In every instance, the objectified material resists its instrumentality. The sexually m-masc carnivore’s libido resists perceived ugliness and the grotesque. Amber doll resists being Amber Hawk Swanson’s co‐collaborator and love object. The sexually m-cool masculine and feminine resist capital by loving someone/something (and not necessarily one another) in an environment of care, dependency and respect. And the m-fem automated doll resists capitalist patriarchy by publically thinking for herself. From the perspective of a capitalist society where there is only a top and a bottom the position of subject is the only one with any value, but capital uses this illusion of scarcity as a motivator to retain followers and exist. The instrument always resists. It is possible to be an instrument of a body without being owned but this requires sensitivity and communication. Objects are not identically interchangeable, in different climates they resist in different ways, and how do we benefit from those resistances? The illusion that there is a top and a bottom, a necessary subject who takes credit for their instrumentation is a commercial illusion, especially since most people carry some objectivity and most objects the inverse (6). If there’s a top and a bottom there must also be a sideways - there’s always a different angle from which to negotiate a way out. No position has more inherent potential than another. The supermodel has the same measured value as the rotting dead.








 

3

HUMANS ARE FUNDAMENTALLY SOCIAL, YOU DON'T HAVE TO BE MISERABLE TO BE DEEP, LIBIDO - LIKE ANY OTHER ENERGY - IS A POWERFUL TOOL FOR HAPTICALITY THAT CAN INFORM CORPOREAL UNDERSTANDING AND CAUSE DIFFERENT PERCEPTIONS OF HAPPINESS

having this in mind: https://youtu.be/UqGhZ8X2G-Q

but approaching it from this way: https://youtu.be/tvFh6sBUIeA

and being able to let go of both of them (and all things) as beautiful illusions.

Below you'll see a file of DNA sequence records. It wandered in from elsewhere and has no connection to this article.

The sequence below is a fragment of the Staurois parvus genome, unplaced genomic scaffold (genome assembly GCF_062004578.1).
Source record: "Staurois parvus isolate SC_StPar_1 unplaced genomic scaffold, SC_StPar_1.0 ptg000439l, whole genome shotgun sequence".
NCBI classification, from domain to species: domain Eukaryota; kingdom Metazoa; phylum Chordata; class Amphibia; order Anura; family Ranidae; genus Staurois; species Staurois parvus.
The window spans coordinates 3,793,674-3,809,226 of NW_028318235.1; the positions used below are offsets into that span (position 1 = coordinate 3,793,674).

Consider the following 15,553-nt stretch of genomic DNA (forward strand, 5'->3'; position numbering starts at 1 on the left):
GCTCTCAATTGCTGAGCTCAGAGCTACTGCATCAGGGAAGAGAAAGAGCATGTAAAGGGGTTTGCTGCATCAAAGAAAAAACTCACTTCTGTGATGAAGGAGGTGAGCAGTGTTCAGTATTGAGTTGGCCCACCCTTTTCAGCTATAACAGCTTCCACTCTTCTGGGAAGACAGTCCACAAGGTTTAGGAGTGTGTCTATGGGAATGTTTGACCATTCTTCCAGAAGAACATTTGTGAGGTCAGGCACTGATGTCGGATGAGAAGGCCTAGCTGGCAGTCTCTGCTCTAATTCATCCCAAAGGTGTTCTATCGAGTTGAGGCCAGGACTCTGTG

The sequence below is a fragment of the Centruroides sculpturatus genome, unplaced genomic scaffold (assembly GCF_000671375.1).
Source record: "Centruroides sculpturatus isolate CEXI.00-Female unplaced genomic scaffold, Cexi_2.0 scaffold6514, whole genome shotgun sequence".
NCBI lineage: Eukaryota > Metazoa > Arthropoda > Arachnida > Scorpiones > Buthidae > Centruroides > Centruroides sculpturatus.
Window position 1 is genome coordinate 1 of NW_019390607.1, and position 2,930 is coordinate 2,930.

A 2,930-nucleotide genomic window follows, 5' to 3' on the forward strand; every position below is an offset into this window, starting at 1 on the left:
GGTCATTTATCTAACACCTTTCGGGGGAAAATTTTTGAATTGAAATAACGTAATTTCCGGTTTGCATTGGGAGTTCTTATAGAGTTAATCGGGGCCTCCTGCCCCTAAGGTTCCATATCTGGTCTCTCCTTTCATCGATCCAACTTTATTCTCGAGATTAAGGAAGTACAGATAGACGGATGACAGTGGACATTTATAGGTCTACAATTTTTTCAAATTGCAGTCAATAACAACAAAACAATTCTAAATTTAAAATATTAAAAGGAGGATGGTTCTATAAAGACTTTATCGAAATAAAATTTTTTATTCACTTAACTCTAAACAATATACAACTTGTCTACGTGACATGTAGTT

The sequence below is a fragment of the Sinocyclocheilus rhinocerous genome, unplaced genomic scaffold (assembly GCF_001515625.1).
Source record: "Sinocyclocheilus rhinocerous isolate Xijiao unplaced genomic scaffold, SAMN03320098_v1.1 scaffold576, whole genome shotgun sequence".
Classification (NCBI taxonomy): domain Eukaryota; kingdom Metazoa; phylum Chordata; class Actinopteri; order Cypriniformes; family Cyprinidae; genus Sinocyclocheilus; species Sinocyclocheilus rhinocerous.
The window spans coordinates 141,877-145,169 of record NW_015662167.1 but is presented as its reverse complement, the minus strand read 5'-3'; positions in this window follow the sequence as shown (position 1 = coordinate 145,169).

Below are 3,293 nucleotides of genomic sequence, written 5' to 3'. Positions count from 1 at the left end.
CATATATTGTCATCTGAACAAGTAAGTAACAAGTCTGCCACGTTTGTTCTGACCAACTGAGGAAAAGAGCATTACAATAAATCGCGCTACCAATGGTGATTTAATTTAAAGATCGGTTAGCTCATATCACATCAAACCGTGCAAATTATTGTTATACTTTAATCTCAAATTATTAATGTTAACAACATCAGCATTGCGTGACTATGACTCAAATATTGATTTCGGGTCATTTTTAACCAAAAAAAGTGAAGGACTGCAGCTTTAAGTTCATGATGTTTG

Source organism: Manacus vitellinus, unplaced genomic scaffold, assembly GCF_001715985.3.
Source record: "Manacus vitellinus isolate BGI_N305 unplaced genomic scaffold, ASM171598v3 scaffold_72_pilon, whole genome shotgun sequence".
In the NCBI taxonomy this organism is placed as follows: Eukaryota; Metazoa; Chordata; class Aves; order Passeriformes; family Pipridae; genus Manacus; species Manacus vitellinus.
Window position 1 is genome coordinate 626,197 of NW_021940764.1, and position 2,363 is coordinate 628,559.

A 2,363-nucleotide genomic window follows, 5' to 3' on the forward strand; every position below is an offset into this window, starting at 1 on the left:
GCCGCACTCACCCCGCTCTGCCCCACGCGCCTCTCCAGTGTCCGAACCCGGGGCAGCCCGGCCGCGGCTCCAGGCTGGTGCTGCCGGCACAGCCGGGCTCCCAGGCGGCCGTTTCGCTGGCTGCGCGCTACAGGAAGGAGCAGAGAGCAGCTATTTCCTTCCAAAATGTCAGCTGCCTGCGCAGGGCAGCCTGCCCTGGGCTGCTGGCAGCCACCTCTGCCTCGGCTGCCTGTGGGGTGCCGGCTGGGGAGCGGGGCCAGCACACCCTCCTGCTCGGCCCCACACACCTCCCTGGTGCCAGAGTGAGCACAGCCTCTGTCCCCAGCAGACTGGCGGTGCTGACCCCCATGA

Love gives us a sense of responsibility to be all we can be for the ones who’ve nourished the things we love before us, for our peers we are asking questions with now and for the future who will continue to ask questions. And love is a bind. It handcuffs you to someone or something and allows your decisions to reverberate - it’s a responsibility for more than just you.

 

This section uses the history of black performance in america as a model to consider how romantic environments get produced and reproduced.  

 

From the  original performance (negro spirituals/gospel/jazz)  –

The original performance stems from the collective haptic bonds formed in the original political moment.  Hortense Spillers describes the ungendering violence of “total objectification” that occurred when humans were abducted from their culture and sold and shipped as cargo - severing their rights to culture and foundations of origin - and were instead born as descendants of the Atlantic (6). As terrible as that history will always be, Fred Moten describes a haptic bond that came out of surviving that shared experience and being marked by the unsettling feeling of “never being on the right side of the Atlantic” - a feeling that “unsettles with others” (8). He proposes that even in that moment when slaves were refused humanity and every respect and sacred rite that comes with being a sentient being and thrown into the hold, “thrown together touching each other we were denied all sentiment, denied all the things that were supposed to produce sentiment, family, nation, language, religion, place, home. Though forced to touch and be touched, to sense and be sensed in that space of no space, through refused sentiment, history and home, we feel (for) each other” (8).

Slaves were refused all sense of bonding and yet there was one.

Hapticality is a strong corporeal understanding that comes from touch and shared fugitivity/resistance.

Even when humans become material objects, the material always resists.

 

 

To the solidarity of the free slave experience. The working class (black and white) migrate to cities for early factory jobs and the mixing (blurring) of shared space between races, the erotic friction of the touching worlds and their touching music (Motown, Rock n Roll) -